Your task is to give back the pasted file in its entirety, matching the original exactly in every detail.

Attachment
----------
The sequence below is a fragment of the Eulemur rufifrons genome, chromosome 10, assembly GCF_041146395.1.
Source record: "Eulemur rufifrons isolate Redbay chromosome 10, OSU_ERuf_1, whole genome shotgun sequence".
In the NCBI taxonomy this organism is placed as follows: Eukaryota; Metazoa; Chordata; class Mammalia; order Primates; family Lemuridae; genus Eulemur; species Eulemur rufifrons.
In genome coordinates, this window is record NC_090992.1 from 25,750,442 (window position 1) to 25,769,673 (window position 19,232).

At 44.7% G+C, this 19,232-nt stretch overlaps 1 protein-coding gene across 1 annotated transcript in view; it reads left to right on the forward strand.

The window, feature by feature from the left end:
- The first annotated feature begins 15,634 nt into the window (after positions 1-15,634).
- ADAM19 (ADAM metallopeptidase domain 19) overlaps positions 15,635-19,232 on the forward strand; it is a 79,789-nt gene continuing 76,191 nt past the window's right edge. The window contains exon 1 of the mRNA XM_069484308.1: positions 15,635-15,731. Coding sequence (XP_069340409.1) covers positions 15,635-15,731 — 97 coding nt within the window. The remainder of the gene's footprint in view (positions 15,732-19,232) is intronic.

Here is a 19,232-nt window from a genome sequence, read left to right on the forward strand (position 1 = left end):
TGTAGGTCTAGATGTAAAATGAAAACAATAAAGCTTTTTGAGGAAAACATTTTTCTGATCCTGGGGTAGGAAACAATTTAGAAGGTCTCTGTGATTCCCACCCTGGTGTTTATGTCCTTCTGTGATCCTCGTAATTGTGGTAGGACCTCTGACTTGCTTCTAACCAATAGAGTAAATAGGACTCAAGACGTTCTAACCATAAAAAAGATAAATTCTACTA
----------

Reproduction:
The sequence below is a fragment of the Eulemur rufifrons genome, chromosome 10, assembly GCF_041146395.1.
Source record: "Eulemur rufifrons isolate Redbay chromosome 10, OSU_ERuf_1, whole genome shotgun sequence".
In the NCBI taxonomy this organism is placed as follows: Eukaryota; Metazoa; Chordata; class Mammalia; order Primates; family Lemuridae; genus Eulemur; species Eulemur rufifrons.
In genome coordinates, this window is record NC_090992.1 from 25,750,442 (window position 1) to 25,769,673 (window position 19,232).

At 44.7% G+C, this 19,232-nt stretch overlaps 1 protein-coding gene across 1 annotated transcript in view; it reads left to right on the forward strand.

The window, feature by feature from the left end:
- The first annotated feature begins 15,634 nt into the window (after positions 1-15,634).
- ADAM19 (ADAM metallopeptidase domain 19) overlaps positions 15,635-19,232 on the forward strand; it is a 79,789-nt gene continuing 76,191 nt past the window's right edge. The window contains exon 1 of the mRNA XM_069484308.1: positions 15,635-15,731. Coding sequence (XP_069340409.1) covers positions 15,635-15,731 — 97 coding nt within the window. The remainder of the gene's footprint in view (positions 15,732-19,232) is intronic.

Here is a 19,232-nt window from a genome sequence, read left to right on the forward strand (position 1 = left end):
TGTAGGTCTAGATGTAAAATGAAAACAATAAAGCTTTTTGAGGAAAACATTTTTCTGATCCTGGGGTAGGAAACAATTTAGAAGGTCTCTGTGATTCCCACCCTGGTGTTTATGTCCTTCTGTGATCCTCGTAATTGTGGTAGGACCTCTGACTTGCTTCTAACCAATAGAGTAAATAGGACTCAAGACGTTCTAACCATAAAAAAGATAAATTCTACTA